1. richardsblah

      Romance-by-numbers. It’s a method that Richard Curtis seems to have perfected, which is a shame because he’s a great writer. I prefer romance movies to have a little grit to them, or something that I can relate to a little more.

      Thanks for commenting, Castor. That’s a good looking site you have there. Looking forward to checking it out some more.

  3. joem18b

    How come one person dislikes a movie and someone else likes it a lot, given that both know a lot about movies and neither is an idiot? (Thinking of the Kill Bills here, which I list in various top 5s and totally enjoy whenever I watch them.)

    I guess I’m just competely on QT’s wavelength, whatever that is.

  4. Peter Eramo Jr.

    I tend to think that Tarantino is at times, overrated and I am by no means a fan of him. The first Kill Bill I thought was very good, but I was not as crazy about the second. The Shining may not be a great adaptation as you state…even King hated it, but it is remarkably well made in my opinion and is freakin’ scary. I love it. But i guess that’s why it’s on this list. I am with you 100% on Moulin Rouge and Titanic. Both not nearly as good as many would have you think. Good post!

    1. Richard

      If I’d had to pick the better of the two Kill Bills, I would have gone for the second one.

      Yeah, I know I’m in the minority when it comes to The Shining. Just me and King, I think! Good company.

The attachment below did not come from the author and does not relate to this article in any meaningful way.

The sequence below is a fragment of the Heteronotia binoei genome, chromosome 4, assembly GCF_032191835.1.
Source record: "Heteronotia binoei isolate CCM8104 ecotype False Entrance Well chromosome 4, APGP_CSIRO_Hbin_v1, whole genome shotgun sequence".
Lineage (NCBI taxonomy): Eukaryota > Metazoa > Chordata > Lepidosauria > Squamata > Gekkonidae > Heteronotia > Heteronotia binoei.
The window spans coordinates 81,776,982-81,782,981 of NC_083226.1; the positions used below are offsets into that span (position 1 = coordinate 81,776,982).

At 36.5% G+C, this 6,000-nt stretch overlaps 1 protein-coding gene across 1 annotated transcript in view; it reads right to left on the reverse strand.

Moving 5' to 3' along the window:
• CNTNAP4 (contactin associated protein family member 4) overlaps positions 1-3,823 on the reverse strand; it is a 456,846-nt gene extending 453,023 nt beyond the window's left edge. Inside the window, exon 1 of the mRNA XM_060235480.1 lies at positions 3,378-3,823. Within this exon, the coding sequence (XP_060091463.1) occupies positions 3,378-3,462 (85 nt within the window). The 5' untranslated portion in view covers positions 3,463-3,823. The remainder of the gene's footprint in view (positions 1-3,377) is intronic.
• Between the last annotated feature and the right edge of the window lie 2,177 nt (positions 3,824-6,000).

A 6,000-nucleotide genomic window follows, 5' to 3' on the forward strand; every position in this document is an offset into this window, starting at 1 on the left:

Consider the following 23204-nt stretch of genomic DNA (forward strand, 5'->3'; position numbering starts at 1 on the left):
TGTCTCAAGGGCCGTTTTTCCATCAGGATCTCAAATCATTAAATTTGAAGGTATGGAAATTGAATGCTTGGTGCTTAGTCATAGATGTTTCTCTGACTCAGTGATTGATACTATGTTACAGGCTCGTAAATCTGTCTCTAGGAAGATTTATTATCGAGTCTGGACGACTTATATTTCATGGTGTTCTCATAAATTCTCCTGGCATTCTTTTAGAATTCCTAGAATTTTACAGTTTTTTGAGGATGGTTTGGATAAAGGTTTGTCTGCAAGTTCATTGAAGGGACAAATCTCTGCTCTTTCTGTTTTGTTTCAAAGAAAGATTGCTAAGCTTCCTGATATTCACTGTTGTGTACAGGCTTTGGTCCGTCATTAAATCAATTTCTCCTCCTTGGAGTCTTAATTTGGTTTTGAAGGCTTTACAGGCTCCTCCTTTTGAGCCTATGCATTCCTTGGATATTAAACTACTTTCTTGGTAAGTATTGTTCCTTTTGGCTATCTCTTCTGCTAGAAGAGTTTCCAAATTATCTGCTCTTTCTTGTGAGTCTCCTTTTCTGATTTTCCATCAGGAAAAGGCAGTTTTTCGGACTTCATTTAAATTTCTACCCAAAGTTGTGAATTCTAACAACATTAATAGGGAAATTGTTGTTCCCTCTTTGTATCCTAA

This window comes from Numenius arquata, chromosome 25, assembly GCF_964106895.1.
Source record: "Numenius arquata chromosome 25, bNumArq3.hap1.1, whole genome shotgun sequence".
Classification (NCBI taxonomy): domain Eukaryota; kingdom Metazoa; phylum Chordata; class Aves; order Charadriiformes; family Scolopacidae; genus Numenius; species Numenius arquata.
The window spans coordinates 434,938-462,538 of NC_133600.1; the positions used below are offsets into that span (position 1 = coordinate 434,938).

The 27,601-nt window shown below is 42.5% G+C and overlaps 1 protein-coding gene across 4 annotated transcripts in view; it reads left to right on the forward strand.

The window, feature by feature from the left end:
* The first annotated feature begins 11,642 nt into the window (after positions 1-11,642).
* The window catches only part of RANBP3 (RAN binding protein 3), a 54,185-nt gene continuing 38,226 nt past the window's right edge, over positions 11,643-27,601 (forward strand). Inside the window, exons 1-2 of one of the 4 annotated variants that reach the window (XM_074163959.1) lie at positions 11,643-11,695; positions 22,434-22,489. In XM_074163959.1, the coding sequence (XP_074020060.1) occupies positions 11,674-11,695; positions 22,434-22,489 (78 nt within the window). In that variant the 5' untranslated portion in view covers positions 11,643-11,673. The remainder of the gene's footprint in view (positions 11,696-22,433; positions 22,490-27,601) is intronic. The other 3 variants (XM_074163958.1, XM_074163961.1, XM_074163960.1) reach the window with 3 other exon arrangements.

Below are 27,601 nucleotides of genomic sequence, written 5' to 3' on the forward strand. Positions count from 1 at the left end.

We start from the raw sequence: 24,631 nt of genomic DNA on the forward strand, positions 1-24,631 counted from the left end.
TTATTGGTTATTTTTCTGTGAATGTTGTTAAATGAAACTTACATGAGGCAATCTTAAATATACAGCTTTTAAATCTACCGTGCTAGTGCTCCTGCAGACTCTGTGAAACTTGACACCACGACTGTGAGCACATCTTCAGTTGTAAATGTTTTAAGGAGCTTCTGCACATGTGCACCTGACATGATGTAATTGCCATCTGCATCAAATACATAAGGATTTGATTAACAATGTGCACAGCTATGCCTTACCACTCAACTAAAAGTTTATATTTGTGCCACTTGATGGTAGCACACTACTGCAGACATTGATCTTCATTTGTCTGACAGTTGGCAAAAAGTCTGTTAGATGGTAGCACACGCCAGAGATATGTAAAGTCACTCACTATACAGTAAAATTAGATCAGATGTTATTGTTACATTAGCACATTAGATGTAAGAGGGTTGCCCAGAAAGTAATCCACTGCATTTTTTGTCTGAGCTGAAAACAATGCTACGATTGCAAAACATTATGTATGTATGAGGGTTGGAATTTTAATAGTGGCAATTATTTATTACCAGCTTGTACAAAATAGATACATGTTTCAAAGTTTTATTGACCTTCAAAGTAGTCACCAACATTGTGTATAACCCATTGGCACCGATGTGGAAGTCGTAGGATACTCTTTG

Thanks for reading.

  5. paolocase

    I actually like Kill Bill 2 and Titanic. If anything, Tarantino gets better and his characters more human every movie he makes. But he distracts with all the fanboy-isms.

  6. Val

    My husband is a great tarantino fan and loves the kill bill films. I watched them soon after reading David Carradine’s strange autobiography (which I then wished I hadn’t read as he came off as a self-indulgent so and so… er, I originally typed something other than ‘so and so’ but will leave the alternative to your imagination) and couldn’t really get into them. I love Pulp Fiction, it’s one of my fave movies, so I can’t say I dislike all his films. I did a piss take of Reservoir dogs that you might enjoy: Reservoir Cats. Scroll past the picture.

    1. Richard Post author

      I just find the guy hugely overrated. He seems to have found a way to get producers to hand over large sums of cash to remake his favourite movies. I did like Jackie Brown, and Inglorious Basterds wasn’t bad. Pulp Fiction is okay, too. But ultimately Tarantino is a self-indulgent….so and so.

      I’ll check out your little spoof. :-)